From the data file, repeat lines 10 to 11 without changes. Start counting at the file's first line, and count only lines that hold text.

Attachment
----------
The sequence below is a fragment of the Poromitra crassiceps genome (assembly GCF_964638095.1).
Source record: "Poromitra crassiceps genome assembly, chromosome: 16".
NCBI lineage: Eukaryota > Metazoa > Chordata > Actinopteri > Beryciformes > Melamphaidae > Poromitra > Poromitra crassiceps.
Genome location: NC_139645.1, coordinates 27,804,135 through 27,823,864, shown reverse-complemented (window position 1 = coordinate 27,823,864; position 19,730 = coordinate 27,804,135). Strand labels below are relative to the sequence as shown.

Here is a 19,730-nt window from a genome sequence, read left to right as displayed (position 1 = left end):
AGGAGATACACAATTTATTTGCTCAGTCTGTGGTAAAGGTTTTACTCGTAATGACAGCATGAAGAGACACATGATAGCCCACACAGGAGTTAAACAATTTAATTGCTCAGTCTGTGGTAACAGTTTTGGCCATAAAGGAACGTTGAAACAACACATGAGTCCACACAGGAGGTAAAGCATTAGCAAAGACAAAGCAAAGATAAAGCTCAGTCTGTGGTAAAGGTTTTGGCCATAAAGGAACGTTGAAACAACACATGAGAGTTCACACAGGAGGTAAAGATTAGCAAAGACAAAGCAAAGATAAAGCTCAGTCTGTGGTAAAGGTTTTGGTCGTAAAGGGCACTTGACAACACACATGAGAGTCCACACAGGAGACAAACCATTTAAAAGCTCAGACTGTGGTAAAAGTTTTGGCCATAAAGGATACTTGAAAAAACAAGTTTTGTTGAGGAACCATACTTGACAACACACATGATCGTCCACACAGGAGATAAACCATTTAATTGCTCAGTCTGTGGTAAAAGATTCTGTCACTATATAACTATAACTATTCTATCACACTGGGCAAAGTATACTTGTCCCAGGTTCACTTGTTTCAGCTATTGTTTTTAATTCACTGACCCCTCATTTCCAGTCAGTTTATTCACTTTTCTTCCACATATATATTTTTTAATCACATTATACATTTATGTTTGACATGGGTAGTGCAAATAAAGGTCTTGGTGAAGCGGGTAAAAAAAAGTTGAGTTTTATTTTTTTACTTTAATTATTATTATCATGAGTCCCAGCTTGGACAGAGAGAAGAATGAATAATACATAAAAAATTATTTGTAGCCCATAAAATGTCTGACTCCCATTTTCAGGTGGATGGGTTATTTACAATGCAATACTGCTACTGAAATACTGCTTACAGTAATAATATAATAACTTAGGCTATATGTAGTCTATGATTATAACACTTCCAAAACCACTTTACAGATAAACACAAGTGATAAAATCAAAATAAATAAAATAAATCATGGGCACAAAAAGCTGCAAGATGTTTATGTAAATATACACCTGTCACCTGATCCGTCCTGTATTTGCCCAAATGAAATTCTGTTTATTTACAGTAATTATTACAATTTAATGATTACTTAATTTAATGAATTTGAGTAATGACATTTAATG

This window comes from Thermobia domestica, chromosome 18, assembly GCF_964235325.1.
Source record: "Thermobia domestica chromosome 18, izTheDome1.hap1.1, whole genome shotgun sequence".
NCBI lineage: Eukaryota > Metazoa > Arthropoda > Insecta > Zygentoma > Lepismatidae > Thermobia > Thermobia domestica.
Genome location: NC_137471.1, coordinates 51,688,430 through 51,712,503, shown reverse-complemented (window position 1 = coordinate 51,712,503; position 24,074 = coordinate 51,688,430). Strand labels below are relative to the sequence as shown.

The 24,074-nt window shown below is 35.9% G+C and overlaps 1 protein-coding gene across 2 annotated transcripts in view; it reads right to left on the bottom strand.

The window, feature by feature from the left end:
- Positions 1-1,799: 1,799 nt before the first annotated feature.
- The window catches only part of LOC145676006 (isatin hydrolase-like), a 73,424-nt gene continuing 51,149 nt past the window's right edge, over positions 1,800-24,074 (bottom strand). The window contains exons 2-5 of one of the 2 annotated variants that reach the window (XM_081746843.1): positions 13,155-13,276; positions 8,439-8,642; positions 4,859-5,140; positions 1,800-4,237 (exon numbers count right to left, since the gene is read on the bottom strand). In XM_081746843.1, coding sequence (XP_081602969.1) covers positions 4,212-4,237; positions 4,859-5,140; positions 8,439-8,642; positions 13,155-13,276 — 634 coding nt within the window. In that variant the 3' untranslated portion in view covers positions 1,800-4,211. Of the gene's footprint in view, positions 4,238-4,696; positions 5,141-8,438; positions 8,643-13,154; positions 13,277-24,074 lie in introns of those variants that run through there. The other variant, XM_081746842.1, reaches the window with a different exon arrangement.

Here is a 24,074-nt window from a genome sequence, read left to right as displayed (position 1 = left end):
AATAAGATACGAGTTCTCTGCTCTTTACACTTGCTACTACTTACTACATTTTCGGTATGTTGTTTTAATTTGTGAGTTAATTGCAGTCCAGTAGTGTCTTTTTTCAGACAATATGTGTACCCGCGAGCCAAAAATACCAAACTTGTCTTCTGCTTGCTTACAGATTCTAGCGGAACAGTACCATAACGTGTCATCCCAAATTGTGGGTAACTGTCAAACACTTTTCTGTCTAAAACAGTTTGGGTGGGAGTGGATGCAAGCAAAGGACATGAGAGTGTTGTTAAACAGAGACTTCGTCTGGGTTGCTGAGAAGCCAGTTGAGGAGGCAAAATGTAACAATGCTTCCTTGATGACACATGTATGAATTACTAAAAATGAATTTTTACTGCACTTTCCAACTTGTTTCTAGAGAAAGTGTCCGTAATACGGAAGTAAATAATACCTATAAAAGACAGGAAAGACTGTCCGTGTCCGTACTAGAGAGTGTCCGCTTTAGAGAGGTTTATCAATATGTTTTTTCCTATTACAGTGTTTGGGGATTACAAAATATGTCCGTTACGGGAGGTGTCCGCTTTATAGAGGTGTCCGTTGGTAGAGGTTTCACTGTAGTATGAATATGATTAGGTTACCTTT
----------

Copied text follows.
Genome location: NC_137471.1, coordinates 51,688,430 through 51,712,503, shown reverse-complemented (window position 1 = coordinate 51,712,503; position 24,074 = coordinate 51,688,430). Strand labels below are relative to the sequence as shown.

The 24,074-nt window shown below is 35.9% G+C and overlaps 1 protein-coding gene across 2 annotated transcripts in view; it reads right to left on the bottom strand.